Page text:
I woke up extra early last Saturday, to sneak in a motorcycle ride before anyone else got up.
I hadn’t planned on a long ride, but pulling away from the house I realized that my odometer was at 99,960 kilometers, so I could roll it over a hundred thousand that morning. I formulated my plan to visit the site of Harewood Acres.
But before I got there I pulled over to record the event. When was the last time you rolled an analog odometer? Somehow the digital rollover isn’t as significant, it’s just LCD numbers changing, and cars can easily get to three or four hundred thousand.
Remember this? The long line of nines and they all lock in together to roll, then the all the zeros come up unevenly. I had to waddle along on the gravel shoulder to do this, not too dignified but at least I didn’t slip and dump the bike 🙂
I mentioned Harewood in my recent post on vintage racing, but it’s a forgotten racetrack. I myself shouldn’t even remember it, Harewood closed when I was three years old but between 1956 and 1970 it was home to some of the earliest serious racing in Canada.
I didn’t have a map, but the site was easy to find. I just needed to follow the stacks south of Jarvis Ontario. The site is now home to the Esso Nanticoke refinery. Virtually nothing remains of the old racing surface.
One thing that can still be seen is this old gunnery structure (which my phone did not take a good photo of) from a firing range.
One of the turns at Harewood Acre was named Gunnery turn, and the structure appears in period photos.
As you might have guessed by now, Harewood was built on a WW2 era airfield.
This historical plaque is near the refinery gates.
While I lingered I considered the fate of my 1993 Kawasaki Concours. I have mixed feelings about this motorcycle and have been thinking about replacing it with something like a VerSys 650. When sitting in my garage it is big, heavy, old, and clunky. But once underway a lot of the weight disappears and I realized again that I still enjoy riding it. For a twenty five year old machine it has been extremely reliable. In the ten years I’ve had it only brakes, tires, batteries and steering head bearings were replaced.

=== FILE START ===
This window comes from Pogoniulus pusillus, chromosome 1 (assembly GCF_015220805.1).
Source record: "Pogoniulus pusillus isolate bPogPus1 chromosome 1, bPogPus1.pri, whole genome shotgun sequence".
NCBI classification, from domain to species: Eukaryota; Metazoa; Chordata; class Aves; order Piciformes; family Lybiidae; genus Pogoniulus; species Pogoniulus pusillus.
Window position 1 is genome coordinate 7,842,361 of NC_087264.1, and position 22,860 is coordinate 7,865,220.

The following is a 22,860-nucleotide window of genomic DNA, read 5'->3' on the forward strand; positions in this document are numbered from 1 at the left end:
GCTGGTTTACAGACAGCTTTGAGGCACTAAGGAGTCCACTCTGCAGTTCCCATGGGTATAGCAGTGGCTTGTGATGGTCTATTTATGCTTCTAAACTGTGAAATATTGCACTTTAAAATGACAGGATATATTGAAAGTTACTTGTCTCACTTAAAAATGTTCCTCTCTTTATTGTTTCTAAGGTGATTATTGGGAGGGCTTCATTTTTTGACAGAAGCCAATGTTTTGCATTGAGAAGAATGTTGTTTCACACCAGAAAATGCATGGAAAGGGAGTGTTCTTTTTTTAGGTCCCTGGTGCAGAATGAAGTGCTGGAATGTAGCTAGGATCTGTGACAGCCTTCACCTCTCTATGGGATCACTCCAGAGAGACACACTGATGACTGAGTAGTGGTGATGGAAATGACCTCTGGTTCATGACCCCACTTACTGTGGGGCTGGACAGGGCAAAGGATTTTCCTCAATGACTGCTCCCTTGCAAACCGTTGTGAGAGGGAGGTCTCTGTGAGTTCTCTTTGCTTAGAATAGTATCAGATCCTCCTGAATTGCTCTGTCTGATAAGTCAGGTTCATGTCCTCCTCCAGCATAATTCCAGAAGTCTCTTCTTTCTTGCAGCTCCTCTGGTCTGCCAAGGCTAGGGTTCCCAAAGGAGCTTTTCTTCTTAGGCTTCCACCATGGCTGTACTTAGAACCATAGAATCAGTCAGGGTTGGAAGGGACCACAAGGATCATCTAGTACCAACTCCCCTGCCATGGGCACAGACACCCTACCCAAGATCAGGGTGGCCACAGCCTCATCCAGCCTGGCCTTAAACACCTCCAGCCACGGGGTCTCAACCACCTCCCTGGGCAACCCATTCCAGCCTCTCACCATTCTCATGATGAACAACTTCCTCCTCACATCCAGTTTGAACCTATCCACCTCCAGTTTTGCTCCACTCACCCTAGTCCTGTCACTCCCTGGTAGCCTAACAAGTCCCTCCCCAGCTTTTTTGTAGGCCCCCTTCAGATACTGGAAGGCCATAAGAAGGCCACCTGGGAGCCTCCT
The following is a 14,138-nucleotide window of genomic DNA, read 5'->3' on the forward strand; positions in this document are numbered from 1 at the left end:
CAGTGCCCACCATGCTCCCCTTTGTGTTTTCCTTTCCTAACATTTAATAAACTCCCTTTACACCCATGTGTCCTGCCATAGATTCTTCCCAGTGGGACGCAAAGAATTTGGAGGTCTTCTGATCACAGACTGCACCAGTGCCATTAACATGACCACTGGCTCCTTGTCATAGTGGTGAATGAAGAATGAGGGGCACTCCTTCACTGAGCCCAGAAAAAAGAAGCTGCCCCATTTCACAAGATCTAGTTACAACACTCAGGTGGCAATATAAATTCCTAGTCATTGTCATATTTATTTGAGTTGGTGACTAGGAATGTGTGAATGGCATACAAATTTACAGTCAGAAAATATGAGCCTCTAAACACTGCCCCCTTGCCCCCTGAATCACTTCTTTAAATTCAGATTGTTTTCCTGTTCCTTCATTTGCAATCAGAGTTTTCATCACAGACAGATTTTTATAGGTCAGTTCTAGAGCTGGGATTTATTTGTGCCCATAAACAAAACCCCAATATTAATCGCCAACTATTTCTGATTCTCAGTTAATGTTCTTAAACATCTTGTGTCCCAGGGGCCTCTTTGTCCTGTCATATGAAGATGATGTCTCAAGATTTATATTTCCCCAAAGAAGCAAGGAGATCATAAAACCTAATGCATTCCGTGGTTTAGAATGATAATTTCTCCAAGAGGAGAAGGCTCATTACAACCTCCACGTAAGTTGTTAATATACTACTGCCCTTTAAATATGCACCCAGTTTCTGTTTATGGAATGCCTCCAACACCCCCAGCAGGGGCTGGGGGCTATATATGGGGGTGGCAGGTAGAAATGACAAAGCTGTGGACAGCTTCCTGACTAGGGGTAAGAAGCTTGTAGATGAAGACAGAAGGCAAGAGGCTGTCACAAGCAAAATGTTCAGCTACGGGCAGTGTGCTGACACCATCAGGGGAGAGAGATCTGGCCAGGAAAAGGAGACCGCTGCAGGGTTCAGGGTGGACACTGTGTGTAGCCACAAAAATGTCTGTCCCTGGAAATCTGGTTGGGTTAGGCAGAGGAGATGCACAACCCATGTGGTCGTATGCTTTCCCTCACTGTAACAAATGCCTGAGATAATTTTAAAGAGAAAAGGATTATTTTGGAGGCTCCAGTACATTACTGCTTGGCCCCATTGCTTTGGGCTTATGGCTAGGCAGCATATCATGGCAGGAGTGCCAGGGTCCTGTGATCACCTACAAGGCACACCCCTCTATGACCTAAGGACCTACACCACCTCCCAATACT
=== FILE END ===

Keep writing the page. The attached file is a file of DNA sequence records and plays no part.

On the way home I stopped at a car lot in Jarvis, to check out this 1965 Corvair. Since the CC gang went to the Ypsilanti Automotive Heritage Museum last year there seem to be more Corvairs around, or I’m noticing them more.
Just look at that big glass and slim roof pillars. This is a fairly nice example, with good chrome, shiny paint and a clean interior.
Speaking of interior, unfortunately it’s an automatic which would be a deal killer for me if I was looking for a Corvair.
Not to mention the wheel covers, but that’s an easy fix. No takers so far at $7,000 CDN, but who is shopping for a Corvair in 2018? I hope it finds a good home but it probably won’t be in my garage.
Walking back to the motorcycle I quickly snapped this shot of a 1966 Acadian at the light. It’s fitting that this car was being driven and enjoyed while the Corvair languished on the lot, the conventionally built and styled Chevy II was a lot more popular than the Corvair when new. Always in the shade, even after fifty years.
I finally returned home at 9am, about three hours after leaving the house. Coffee was on and Mrs Dougd said “What took you so long, where did you go?” and I said “It’s hard to explain, you’ll have to wait for the CC article.”